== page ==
James Calvin Goss was born in 1934 in St. Cloud and grew up in Orlando. A three-time all-state point guard at Jones High, Dr. Goss won a scholarship to what was then called Kentucky State College (now Kentucky State University).

At Kentucky State, he started for the Thorobreds all four years, making the all-Mid-Western Conference team in 1955 and 1956. He played basketball while serving in the Army, and was MVP of the Army Divisional Tournament in 1958.

He married Theresa Carter. Both would go on to earn doctorates.

Dr. Goss started at SPJC in 1975 as a social sciences instructor. Theresa Goss later directed the college library.

Each fall, he returned to Frankfort, Ky., for the Kentucky State homecoming, a chance to meet his former teammates and his Kappa Alpha Psi fraternity brothers.

One of his former teammates, Max Jameson, was drafted into the NBA and later played for the Harlem Globetrotters. (Jame­son's twin brother, Scott, also a Kentucky State teammate, played for the Washington Generals, the Globetrotters' perpetual foil.)

In the early 1990s, the teammates, now in their 50s, decided to meet in Detroit. The long weekend went so well, Dr. Goss decided the group would meet every year, and declared himself its president.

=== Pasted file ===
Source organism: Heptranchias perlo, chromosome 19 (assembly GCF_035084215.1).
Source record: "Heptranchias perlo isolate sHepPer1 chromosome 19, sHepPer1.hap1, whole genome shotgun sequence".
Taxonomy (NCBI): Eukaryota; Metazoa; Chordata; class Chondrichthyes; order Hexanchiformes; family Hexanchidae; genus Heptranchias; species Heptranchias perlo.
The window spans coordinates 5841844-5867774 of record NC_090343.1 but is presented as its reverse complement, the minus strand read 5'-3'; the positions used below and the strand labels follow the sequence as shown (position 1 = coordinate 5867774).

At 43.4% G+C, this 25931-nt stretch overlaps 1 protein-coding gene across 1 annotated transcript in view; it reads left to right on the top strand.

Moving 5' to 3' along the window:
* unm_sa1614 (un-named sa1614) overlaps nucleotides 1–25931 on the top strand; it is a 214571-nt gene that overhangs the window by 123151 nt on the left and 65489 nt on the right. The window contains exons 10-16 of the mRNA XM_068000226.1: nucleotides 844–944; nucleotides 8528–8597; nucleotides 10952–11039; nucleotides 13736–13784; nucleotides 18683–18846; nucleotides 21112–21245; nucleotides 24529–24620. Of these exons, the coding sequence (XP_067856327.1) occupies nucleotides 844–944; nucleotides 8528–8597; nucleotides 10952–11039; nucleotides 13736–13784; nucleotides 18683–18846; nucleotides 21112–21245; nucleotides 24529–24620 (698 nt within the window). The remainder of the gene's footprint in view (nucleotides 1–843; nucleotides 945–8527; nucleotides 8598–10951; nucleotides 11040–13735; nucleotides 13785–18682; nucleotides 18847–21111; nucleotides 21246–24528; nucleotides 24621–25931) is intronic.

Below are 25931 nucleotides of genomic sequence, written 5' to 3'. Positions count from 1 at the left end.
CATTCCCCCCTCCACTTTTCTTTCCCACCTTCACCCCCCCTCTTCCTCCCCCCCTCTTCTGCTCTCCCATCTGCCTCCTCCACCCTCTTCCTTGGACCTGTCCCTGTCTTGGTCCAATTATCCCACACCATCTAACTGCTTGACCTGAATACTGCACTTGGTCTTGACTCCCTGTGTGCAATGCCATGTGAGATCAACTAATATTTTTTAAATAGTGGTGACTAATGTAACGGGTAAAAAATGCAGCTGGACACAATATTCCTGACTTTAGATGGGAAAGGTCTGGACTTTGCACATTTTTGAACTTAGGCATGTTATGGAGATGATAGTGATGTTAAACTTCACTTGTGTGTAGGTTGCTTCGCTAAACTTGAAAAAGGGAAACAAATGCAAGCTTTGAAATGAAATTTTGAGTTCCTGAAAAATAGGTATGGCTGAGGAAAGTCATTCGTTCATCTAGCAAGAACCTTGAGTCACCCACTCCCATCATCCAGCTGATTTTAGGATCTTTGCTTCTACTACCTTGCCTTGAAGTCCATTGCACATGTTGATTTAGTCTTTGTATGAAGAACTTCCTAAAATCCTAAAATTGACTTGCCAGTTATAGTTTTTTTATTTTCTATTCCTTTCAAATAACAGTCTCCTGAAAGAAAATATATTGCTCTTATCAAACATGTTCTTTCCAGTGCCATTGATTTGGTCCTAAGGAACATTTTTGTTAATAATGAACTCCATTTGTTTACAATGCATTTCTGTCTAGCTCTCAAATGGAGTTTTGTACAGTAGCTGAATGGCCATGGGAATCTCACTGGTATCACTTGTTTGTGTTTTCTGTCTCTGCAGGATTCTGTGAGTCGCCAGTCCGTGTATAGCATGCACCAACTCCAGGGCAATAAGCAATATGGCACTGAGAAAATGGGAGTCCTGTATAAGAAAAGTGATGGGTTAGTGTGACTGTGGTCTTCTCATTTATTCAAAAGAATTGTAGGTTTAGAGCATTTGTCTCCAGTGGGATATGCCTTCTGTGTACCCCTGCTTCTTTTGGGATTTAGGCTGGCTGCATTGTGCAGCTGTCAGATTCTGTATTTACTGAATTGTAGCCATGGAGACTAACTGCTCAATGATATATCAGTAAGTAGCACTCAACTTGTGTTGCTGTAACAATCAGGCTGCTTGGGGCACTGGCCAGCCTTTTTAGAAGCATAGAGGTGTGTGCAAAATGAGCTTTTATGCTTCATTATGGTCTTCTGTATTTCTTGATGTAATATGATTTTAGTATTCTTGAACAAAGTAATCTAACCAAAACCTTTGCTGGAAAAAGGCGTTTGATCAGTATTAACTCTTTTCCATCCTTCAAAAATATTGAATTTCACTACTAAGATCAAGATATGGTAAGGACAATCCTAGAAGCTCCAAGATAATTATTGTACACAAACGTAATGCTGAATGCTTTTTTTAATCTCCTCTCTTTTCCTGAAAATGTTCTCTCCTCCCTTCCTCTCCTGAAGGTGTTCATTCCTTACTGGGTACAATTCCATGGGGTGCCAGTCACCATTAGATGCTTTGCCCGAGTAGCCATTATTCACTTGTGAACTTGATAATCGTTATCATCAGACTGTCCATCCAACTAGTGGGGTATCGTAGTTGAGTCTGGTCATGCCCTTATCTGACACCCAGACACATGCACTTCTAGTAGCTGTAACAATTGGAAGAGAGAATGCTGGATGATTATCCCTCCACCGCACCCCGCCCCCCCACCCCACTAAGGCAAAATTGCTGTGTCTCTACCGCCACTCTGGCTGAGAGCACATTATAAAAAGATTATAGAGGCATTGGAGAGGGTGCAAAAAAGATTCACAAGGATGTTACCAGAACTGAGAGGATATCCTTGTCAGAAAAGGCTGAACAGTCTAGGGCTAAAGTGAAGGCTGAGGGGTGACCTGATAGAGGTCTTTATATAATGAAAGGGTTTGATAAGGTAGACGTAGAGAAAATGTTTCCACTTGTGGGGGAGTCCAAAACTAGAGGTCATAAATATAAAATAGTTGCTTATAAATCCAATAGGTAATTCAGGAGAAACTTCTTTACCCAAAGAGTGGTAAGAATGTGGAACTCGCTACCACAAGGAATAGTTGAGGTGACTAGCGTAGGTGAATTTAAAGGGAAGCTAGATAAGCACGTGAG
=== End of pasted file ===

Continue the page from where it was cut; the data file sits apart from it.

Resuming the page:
"We said, 'Who nominated you?' " said teammate Lorenzo Harbin, 81. "He said, 'I'm president for life!'

"Sometimes we might think he's a little bossy, but we all respected that," Harbin said. "That was Lefty. He kind of kept things going."

He gave them all titles. The men met every year in different cities across the country. Since most of them were educators, they usually met during spring break. Over time, some former Thorobreds football players joined them, as did ex-basketball players from rival Tennessee State University.